This ill-fated roadster would have been the Viper’s little brother.
In the middle of the 1990s grunge rock was huge, Michael Jordan had just triumphantly returned to the NBA, and Congress repealed the 55 mph federal speed limit. Also, Dodge was basking in the limelight thanks to the Viper, which launched in 1992. While there were some other cars in the brand’s lineup that were doing well, the powers-that-be inside Chrysler decided they needed to capitalize on the Viper’s success further. The result was the creation of the Dodge Copperhead, a concept car many have forgotten ever existed.
The whole point of the Copperhead was to provide a more affordable sports car, so why didn’t it work? There were several factors at play which ultimately doomed the Copperhead.
Dodge showed up at the Detroit auto show in 1997 with the sleek roadster, ready to wow the crowds and automotive journalists. Back then shows were supremely important, so making a splash in the Motor City would virtually guarantee strong sales for a future production model.
As hot as the Copperhead looked, the concept didn’t have it where things count the most: power. A 2.7-liter V6 borrowed from the Dodge Intrepid wasn’t exactly inspiring. It produced 220-horsepower and 188 lb.-ft. of torque, figures which didn’t excite many. This was a classic case of putting form before function, a trap automakers fall into more often than any enthusiast would like.
Things go downhill from there. The five-speed transmission was donated by the Dodge Dakota and the front control arms were cribbed from the Chrysler Sebring. Even the Eagle Talon and Dodge Neon provided components for the concept. It was a cobbled-together parts bin mess.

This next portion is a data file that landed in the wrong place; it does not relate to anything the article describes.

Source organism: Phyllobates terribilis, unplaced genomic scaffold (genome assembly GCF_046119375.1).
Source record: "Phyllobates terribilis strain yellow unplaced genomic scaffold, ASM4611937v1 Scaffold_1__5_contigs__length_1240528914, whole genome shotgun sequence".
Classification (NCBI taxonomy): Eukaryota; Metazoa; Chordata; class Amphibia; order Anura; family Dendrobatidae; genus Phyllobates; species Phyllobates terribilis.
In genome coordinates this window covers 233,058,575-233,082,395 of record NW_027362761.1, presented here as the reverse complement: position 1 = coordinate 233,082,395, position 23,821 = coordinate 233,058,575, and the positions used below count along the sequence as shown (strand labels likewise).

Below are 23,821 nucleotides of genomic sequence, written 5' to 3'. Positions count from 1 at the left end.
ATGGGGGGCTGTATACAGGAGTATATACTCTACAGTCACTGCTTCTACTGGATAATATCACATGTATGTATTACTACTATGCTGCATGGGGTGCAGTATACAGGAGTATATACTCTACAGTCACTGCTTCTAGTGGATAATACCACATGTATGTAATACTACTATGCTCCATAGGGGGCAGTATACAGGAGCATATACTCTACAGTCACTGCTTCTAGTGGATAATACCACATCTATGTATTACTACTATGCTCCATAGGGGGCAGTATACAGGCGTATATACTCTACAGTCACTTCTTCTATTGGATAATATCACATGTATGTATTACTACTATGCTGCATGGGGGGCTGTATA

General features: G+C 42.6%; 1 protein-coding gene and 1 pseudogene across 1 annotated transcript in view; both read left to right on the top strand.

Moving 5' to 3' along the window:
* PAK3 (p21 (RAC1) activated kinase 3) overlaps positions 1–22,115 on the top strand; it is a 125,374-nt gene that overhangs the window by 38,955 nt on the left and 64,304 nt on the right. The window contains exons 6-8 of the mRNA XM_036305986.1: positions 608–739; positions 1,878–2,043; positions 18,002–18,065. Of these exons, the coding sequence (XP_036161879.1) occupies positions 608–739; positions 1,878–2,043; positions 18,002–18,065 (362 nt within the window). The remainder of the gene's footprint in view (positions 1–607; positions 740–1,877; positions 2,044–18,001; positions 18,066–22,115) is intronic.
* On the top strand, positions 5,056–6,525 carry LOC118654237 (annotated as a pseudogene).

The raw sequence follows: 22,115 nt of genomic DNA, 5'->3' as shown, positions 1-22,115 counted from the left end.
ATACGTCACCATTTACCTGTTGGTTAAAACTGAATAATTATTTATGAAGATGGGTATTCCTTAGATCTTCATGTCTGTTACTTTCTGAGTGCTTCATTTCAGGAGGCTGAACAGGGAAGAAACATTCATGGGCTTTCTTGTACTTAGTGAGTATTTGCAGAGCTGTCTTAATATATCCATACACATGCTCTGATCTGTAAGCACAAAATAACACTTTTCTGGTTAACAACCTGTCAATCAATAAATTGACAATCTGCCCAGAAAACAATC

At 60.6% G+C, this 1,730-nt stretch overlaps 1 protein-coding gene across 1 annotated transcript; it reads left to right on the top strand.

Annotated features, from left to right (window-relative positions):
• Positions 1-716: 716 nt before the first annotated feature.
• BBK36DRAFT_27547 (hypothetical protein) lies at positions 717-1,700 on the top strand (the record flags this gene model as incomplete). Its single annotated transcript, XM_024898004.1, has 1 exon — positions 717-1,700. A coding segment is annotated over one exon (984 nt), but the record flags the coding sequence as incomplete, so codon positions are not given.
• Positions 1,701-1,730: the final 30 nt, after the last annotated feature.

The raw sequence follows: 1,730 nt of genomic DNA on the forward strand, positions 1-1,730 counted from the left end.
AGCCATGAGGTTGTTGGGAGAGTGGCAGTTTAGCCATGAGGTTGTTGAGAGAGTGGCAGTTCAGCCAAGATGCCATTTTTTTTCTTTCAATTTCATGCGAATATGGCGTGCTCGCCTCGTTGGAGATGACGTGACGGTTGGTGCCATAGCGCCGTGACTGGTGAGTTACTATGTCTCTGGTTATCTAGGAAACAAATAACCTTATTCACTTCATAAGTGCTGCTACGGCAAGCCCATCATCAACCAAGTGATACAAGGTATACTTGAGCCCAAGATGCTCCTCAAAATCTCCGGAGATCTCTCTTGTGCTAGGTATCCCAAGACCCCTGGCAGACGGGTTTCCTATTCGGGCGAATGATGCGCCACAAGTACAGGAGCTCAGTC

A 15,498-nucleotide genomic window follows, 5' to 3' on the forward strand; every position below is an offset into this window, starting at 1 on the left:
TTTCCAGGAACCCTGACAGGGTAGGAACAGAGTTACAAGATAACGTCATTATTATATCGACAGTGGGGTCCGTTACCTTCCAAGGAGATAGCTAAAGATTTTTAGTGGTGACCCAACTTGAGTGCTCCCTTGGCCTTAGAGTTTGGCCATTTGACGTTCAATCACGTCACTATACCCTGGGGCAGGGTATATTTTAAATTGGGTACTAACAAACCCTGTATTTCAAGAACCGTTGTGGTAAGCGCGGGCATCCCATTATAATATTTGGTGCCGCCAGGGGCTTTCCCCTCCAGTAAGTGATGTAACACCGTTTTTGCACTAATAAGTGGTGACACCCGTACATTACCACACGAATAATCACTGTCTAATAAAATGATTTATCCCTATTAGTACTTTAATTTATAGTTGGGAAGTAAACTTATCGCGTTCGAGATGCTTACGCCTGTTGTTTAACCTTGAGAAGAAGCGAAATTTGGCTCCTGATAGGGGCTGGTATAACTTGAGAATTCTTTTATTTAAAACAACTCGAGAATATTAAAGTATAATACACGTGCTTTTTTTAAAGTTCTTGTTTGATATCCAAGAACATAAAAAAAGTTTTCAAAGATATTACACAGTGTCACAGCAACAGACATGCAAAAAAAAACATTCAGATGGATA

Looking at the Dodge Copperhead today there’s some redeeming qualities. From the side you can see it looks like a traditional sports car with the long hood, short deck/rear overhang, plus big wheels. Some of the body lines looked like a candy bar left in the sun, plus there were some wild flourishes, but the Copperhead was a concept, not a production model, so all that is easy to overlook.
As if that wasn’t bad enough, there was still something odd about the car’s design. It could have something to do with Chrysler apparently using the Austin-Healey 3000 as a design template. John Herlitz, the design head at Chrysler back then, spilled the beans to Road & Track back in the day. No doubt that alone was enough to cool the jets of Dodge fans.
Ultimately, Chrysler blamed the death of the Dodge Copperhead on the rising popularity of SUVs. The automaker had to give people what they wanted, and that apparently meant not another sports car.
Funny enough, the Dodge Copperhead concept debuted at the same time as the production version of the Plymouth Prowler. The other car as shown in concept form back in 1993, impressing both the public and journalists enough Chrysler felt confident in moving forward.
There are several lessons to learn from the Dodge Copperhead. The biggest one is when making a sports car it should look good, but above all it should perform fantastically. That doesn’t mean it necessarily needs gobs of power, but it should carve up the road, have quick throttle response, etc. Doing anything short of that will doom it from the start.
Photos credit: Fiat Chrysler Automobiles, Flickr